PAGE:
European Union (Legal Continuity) (Scotland) Bill
Parliamentary statement by Minister for UK Negotiations on Scotland's Place in Europe Michael Russell
On Tuesday I came to the chamber to make a statement about why the Scottish Ministers considered it necessary now to introduce the European Union (Legal Continuity) (Scotland) Bill despite the continuing passage at Westminster of a bill with similar intent.
Yesterday, the Lord Advocate came to the chamber to make, for the first time, a statement on the Senior Law Officer’s reasons for respectfully considering that bill to be within the legislative competence of this Parliament despite a Presiding Officer deciding not to grant it a positive certificate.
Today, despite the weather, I am here to set out the Government’s reasons for seeking to have that bill considered under emergency procedure, and I will in a moment move the motion seeking Parliament’s approval for that.
The timetable proposed for dealing with this bill is not – as it has been for previous emergency bills – to deal with all stages in one day. Some of us are old enough to remember that procedure being used for the first time to restore tolls on the Erskine Bridge. It has only been used very sparingly.
Parliament is rightly sparing in its approval of the emergency procedure but I am proposing to Parliament today that we should - with the whole Parliament, sitting in this chamber – consider this bill over the next three weeks, starting with the stage 1 debate next Wednesday, stage 2 the week after that and stage 3 the following week.
I think, first and foremost, it is entirely fitting that a bill which is about defending the interests and powers of this Parliament - perhaps more than any other bill that we have ever considered - should be scrutinized and, if we are so minded, approved at all stages, by the whole Parliament.
But scrutiny of this bill will extend beyond the chamber, as it must. Presiding Officer, I have committed to making myself and my officials available throughout the period to the Parliament in committee and in plenary, and to parties and relevant groups.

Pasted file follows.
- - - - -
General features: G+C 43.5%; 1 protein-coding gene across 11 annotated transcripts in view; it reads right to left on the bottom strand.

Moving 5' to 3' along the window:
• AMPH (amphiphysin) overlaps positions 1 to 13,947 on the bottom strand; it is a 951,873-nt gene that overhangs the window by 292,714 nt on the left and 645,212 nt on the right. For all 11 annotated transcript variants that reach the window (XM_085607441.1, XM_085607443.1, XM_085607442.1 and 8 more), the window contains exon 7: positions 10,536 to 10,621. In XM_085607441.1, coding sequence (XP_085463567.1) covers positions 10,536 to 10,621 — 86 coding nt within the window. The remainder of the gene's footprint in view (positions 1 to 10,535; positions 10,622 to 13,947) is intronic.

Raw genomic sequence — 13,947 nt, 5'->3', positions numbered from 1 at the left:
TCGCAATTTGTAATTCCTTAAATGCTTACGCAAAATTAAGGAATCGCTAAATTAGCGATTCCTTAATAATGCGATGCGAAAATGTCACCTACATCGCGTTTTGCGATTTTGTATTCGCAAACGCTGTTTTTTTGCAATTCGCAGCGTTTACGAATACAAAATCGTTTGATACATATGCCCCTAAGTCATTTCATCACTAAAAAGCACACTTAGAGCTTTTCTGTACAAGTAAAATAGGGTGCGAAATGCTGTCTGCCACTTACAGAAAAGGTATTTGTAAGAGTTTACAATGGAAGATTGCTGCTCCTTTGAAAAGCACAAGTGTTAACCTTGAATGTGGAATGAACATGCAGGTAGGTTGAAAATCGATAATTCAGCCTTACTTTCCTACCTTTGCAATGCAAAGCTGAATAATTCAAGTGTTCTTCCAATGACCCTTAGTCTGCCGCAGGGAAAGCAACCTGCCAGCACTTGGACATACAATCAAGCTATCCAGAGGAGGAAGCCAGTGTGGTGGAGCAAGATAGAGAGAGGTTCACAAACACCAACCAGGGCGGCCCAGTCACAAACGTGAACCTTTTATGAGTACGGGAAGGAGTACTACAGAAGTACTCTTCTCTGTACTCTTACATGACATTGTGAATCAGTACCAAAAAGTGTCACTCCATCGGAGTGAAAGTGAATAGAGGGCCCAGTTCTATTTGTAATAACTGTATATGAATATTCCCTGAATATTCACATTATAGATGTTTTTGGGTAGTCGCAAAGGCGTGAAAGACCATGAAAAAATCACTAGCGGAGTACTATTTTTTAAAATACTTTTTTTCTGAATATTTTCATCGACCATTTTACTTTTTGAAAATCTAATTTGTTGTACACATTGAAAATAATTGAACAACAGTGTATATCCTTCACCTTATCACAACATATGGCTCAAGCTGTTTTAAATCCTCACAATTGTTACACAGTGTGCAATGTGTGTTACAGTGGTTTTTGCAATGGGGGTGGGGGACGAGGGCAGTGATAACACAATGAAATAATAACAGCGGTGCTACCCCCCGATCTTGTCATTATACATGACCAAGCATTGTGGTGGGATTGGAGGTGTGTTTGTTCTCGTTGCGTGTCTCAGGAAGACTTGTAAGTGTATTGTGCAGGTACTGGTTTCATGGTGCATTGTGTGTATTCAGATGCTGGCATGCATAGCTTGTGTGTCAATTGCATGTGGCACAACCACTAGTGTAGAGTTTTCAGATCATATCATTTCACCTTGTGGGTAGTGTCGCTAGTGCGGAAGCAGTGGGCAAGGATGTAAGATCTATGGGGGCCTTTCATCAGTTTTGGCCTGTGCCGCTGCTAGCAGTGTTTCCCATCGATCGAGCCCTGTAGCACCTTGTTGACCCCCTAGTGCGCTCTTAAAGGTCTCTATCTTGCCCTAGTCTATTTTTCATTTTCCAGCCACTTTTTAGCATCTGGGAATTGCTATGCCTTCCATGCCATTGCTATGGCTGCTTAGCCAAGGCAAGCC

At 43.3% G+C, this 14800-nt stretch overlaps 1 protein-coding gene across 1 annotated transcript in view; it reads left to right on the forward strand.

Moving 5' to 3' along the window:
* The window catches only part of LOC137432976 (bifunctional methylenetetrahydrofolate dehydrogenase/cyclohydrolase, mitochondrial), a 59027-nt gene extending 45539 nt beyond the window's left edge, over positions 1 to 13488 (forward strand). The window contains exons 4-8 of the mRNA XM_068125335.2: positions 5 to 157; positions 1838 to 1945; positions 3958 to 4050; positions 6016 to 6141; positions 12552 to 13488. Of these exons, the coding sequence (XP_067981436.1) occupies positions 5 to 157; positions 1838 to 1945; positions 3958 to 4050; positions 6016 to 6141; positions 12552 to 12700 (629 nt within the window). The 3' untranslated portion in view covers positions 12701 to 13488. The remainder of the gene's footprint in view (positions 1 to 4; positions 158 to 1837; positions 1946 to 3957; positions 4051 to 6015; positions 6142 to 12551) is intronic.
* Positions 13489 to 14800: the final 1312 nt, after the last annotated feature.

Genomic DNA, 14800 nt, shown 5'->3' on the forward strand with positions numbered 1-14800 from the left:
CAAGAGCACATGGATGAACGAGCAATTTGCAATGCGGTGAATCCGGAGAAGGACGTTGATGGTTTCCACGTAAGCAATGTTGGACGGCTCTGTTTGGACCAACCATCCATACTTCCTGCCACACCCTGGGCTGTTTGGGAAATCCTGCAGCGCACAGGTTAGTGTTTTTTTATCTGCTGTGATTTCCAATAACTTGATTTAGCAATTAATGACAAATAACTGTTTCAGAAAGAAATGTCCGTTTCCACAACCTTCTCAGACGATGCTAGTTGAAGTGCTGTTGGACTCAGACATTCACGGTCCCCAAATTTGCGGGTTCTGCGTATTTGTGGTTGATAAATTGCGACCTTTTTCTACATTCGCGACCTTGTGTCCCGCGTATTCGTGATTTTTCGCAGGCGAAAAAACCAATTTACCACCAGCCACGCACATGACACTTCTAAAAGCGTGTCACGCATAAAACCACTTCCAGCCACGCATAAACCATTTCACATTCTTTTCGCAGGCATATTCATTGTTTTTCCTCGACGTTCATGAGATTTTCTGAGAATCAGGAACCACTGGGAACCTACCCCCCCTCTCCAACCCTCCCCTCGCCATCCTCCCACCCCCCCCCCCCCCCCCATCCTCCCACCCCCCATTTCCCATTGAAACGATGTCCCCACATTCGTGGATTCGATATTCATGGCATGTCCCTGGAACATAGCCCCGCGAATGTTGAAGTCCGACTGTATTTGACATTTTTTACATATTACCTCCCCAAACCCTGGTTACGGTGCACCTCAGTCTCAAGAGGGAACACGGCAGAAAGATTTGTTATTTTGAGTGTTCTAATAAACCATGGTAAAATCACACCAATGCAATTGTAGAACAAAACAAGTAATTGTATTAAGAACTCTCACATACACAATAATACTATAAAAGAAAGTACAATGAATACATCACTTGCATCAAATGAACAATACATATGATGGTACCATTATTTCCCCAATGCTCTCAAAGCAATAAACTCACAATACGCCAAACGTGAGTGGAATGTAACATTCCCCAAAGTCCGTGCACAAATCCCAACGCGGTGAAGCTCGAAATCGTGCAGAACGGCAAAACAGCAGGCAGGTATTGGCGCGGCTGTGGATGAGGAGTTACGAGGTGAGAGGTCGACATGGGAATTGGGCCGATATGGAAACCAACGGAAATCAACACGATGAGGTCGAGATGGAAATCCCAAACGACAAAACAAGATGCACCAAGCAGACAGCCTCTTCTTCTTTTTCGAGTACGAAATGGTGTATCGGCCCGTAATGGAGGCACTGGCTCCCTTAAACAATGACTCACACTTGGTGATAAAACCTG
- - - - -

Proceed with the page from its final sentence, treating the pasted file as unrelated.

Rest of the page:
I will work tirelessly to make sure, in so far as I am able, that the maximum possible scrutiny of the government’s proposals takes place, and that Parliament and its committees are informed and engaged throughout, even if changes to the timetable.
Presiding Officer I observed on Tuesday, echoing your own words in your published views on the bill, that this is a novel situation.
In normal times such a bill would follow a normal timetable. But these are not normal times, after much serious consideration, both the Welsh Government and ourselves have concluded that if the continuity bills are to defend the principles of devolution during the Brexit process – if they are to achieve their purpose – then such a timetable is necessary.
We have both sought to avoid tabling such bills. We continue to negotiate seriously and in good faith with the UK Government to try and secure an agreement regarding the UK’s EU Withdrawal Bill that would allow our bills to be withdrawn or, if they have been enacted, to be set aside.
But the timetable for this process is being driven not by us but by the timetable at Westminster for their EU Withdrawal Bill. It is likely that third reading in the Lords will take place in early May, and that it will be submitted for Royal Assent shortly thereafter.